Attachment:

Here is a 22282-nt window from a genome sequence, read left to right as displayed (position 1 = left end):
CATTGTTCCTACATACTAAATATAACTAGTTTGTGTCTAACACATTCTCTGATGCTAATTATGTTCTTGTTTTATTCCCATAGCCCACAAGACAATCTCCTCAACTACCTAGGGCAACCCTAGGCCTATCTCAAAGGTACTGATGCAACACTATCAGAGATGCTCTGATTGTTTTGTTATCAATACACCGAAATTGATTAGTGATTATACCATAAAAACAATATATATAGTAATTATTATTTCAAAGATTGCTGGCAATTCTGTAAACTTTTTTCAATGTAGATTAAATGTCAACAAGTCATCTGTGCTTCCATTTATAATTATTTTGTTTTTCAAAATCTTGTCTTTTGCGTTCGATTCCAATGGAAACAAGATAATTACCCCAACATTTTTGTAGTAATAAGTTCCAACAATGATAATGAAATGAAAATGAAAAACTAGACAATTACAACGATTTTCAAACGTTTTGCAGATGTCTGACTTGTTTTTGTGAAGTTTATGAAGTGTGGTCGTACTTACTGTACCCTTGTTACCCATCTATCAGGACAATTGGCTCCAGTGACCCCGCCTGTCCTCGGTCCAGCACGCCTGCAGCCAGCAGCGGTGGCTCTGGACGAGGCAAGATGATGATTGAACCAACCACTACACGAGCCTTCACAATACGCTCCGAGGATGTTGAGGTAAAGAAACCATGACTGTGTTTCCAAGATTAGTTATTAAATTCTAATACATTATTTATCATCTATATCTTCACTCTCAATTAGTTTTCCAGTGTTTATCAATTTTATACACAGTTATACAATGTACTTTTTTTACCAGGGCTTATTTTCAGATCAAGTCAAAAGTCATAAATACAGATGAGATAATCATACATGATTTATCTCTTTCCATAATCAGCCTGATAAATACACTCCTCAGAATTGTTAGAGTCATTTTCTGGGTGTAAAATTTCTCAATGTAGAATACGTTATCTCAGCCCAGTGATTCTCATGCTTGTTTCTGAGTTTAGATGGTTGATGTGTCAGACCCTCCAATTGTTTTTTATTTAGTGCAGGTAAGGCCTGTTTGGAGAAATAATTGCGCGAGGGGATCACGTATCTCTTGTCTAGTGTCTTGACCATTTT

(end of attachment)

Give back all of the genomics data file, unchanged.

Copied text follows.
Here is a 22282-nt window from a genome sequence, read left to right as displayed (position 1 = left end):
CATTGTTCCTACATACTAAATATAACTAGTTTGTGTCTAACACATTCTCTGATGCTAATTATGTTCTTGTTTTATTCCCATAGCCCACAAGACAATCTCCTCAACTACCTAGGGCAACCCTAGGCCTATCTCAAAGGTACTGATGCAACACTATCAGAGATGCTCTGATTGTTTTGTTATCAATACACCGAAATTGATTAGTGATTATACCATAAAAACAATATATATAGTAATTATTATTTCAAAGATTGCTGGCAATTCTGTAAACTTTTTTCAATGTAGATTAAATGTCAACAAGTCATCTGTGCTTCCATTTATAATTATTTTGTTTTTCAAAATCTTGTCTTTTGCGTTCGATTCCAATGGAAACAAGATAATTACCCCAACATTTTTGTAGTAATAAGTTCCAACAATGATAATGAAATGAAAATGAAAAACTAGACAATTACAACGATTTTCAAACGTTTTGCAGATGTCTGACTTGTTTTTGTGAAGTTTATGAAGTGTGGTCGTACTTACTGTACCCTTGTTACCCATCTATCAGGACAATTGGCTCCAGTGACCCCGCCTGTCCTCGGTCCAGCACGCCTGCAGCCAGCAGCGGTGGCTCTGGACGAGGCAAGATGATGATTGAACCAACCACTACACGAGCCTTCACAATACGCTCCGAGGATGTTGAGGTAAAGAAACCATGACTGTGTTTCCAAGATTAGTTATTAAATTCTAATACATTATTTATCATCTATATCTTCACTCTCAATTAGTTTTCCAGTGTTTATCAATTTTATACACAGTTATACAATGTACTTTTTTTACCAGGGCTTATTTTCAGATCAAGTCAAAAGTCATAAATACAGATGAGATAATCATACATGATTTATCTCTTTCCATAATCAGCCTGATAAATACACTCCTCAGAATTGTTAGAGTCATTTTCTGGGTGTAAAATTTCTCAATGTAGAATACGTTATCTCAGCCCAGTGATTCTCATGCTTGTTTCTGAGTTTAGATGGTTGATGTGTCAGACCCTCCAATTGTTTTTTATTTAGTGCAGGTAAGGCCTGTTTGGAGAAATAATTGCGCGAGGGGATCACGTATCTCTTGTCTAGTGTCTTGACCATTTT